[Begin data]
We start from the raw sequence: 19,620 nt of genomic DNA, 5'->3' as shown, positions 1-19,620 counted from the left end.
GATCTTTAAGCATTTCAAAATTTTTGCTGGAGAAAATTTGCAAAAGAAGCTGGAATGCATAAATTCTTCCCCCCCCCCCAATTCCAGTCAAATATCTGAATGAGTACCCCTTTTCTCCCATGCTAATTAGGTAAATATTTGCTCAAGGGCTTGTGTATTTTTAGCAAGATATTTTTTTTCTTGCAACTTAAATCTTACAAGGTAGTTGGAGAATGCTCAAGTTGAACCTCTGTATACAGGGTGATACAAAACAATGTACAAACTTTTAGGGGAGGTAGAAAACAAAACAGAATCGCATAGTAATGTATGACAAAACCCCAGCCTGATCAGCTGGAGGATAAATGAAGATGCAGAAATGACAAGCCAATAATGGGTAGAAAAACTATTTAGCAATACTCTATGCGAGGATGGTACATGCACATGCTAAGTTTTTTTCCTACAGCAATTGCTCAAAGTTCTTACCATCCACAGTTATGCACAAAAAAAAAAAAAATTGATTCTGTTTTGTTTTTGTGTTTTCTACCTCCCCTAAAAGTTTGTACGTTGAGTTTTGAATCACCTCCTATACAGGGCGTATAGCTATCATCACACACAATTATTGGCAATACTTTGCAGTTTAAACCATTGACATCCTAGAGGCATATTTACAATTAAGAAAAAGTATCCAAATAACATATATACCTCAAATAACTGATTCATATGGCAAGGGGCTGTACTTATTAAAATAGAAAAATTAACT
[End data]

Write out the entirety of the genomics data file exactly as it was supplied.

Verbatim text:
We start from the raw sequence: 19,620 nt of genomic DNA, 5'->3' as shown, positions 1-19,620 counted from the left end.
GATCTTTAAGCATTTCAAAATTTTTGCTGGAGAAAATTTGCAAAAGAAGCTGGAATGCATAAATTCTTCCCCCCCCCCCAATTCCAGTCAAATATCTGAATGAGTACCCCTTTTCTCCCATGCTAATTAGGTAAATATTTGCTCAAGGGCTTGTGTATTTTTAGCAAGATATTTTTTTTCTTGCAACTTAAATCTTACAAGGTAGTTGGAGAATGCTCAAGTTGAACCTCTGTATACAGGGTGATACAAAACAATGTACAAACTTTTAGGGGAGGTAGAAAACAAAACAGAATCGCATAGTAATGTATGACAAAACCCCAGCCTGATCAGCTGGAGGATAAATGAAGATGCAGAAATGACAAGCCAATAATGGGTAGAAAAACTATTTAGCAATACTCTATGCGAGGATGGTACATGCACATGCTAAGTTTTTTTCCTACAGCAATTGCTCAAAGTTCTTACCATCCACAGTTATGCACAAAAAAAAAAAAAATTGATTCTGTTTTGTTTTTGTGTTTTCTACCTCCCCTAAAAGTTTGTACGTTGAGTTTTGAATCACCTCCTATACAGGGCGTATAGCTATCATCACACACAATTATTGGCAATACTTTGCAGTTTAAACCATTGACATCCTAGAGGCATATTTACAATTAAGAAAAAGTATCCAAATAACATATATACCTCAAATAACTGATTCATATGGCAAGGGGCTGTACTTATTAAAATAGAAAAATTAACT